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Credit Unions withdraw from debt deal because 'it gives banks too much power'

The plan “vests control in the banks”, a statement from two Credit Union agencies said.

Image: Sasko Lazarov/Photocall Ireland

A PLAN TO deal with the entire debt of a person facing insolvency has collapsed – because Credit Unions feel it is too weighted in favour of banks.

Creditors were asked to come together under a “debt waterfall”, where mortgages would be given preference and other unsecured loans would face large write-offs.

Yesterday the Insolvency Service of Ireland released figures for the first quarter of 2014, showing that credit card providers had taken an average of 77% write-offs on their debts, with 51 cases settled. Meanwhile, there had been just four mortgage cases agreed, with the average write-off just 19%.

In a joint statement sent to officials, and seen by, the Credit Union Development Agency (CUDA) and the Credit Union Managers Association (CUMA), both say that the scheme is too heavily stacked in banks’ favour.

“We regret that [we] cannot endorse the current, Central Bank facilitated talks on burden-sharing.

There are three core reasons behind our decision not to endorse the current Multi-Debt-Management Framework, as proposed. The proposal vests inappropriate control in the banks; it lacks fairness and it lacks transparency.

Both agencies say they would like an independent third-party to manage any burden-sharing agreement.

The statement, which is signed by the heads of both CUMA and CUDA goes on to say that “the proposal vests absolute control with the mortgage lender in each scenario in deciding how much of the individual’s income is used to address debts to unsecured lenders”.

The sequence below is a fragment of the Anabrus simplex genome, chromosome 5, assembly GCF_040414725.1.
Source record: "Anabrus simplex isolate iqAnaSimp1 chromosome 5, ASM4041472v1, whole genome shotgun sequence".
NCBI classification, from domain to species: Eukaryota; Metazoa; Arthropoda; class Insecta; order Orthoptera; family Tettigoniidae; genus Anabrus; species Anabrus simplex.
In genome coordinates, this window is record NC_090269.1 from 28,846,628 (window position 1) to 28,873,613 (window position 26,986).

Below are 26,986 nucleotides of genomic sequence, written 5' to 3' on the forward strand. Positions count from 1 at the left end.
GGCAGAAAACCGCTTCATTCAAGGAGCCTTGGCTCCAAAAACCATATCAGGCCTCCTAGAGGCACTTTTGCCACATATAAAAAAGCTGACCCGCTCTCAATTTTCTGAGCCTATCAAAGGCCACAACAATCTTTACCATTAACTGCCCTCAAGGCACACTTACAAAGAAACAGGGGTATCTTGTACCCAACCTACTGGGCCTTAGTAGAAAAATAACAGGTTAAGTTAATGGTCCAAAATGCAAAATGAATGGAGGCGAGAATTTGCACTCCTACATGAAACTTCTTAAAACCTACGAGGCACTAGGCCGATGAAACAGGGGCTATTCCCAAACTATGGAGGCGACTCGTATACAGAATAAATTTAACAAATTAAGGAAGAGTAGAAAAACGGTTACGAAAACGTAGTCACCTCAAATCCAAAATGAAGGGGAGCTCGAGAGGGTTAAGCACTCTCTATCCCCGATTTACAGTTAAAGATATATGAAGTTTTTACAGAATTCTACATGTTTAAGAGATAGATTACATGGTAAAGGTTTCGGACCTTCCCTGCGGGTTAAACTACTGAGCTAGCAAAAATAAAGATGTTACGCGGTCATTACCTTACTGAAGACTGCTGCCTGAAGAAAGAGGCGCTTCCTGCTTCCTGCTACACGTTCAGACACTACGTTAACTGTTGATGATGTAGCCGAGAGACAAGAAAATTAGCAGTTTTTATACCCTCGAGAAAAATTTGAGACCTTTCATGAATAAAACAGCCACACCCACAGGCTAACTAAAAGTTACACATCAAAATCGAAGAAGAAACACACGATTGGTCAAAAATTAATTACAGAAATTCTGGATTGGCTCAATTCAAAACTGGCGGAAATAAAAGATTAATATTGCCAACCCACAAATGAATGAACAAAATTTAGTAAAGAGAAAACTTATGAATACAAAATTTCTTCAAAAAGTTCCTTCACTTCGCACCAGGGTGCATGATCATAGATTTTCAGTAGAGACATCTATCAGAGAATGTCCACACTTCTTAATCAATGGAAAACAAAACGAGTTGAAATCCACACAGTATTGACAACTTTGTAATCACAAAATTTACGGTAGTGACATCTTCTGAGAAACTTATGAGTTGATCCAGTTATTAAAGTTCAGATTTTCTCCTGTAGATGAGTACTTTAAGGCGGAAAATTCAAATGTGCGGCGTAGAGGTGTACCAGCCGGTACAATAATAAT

It adds that CUMA and CUDA “cannot endorse a proposal which gifts absolute control” to banks. Under the proposal, mortgage providers would be allowed apply the solution that it saw fit, something the Credit Unions feel undermines the process.

The statement goes on to point out that credit unions losses on write-offs would affect other members, making their situation different to that of credit card providers. It adds that they would also not be allowed grant emergency loans to members who are in the insolvency process.

Transparency is not a part of the process, Credit Unions argue.

We still believe that every effort should be made to enable people to remain in their homes, but we do not support the belief, reflected in the current proposal, that the mortgage lender should be afforded absolute control over the distribution of members surplus funds available to meet their debts.

The Credit Unions say that they took part in a pilot study, but could not continue due to the nature of the system.

They say that those experiencing difficulty should deal with their Credit Union “directly and immediately”.

The Central Bank said that it will be preparing a report on the trial “shortly”.

Read: Just four mortgage deals have been completed by the Insolvency Service

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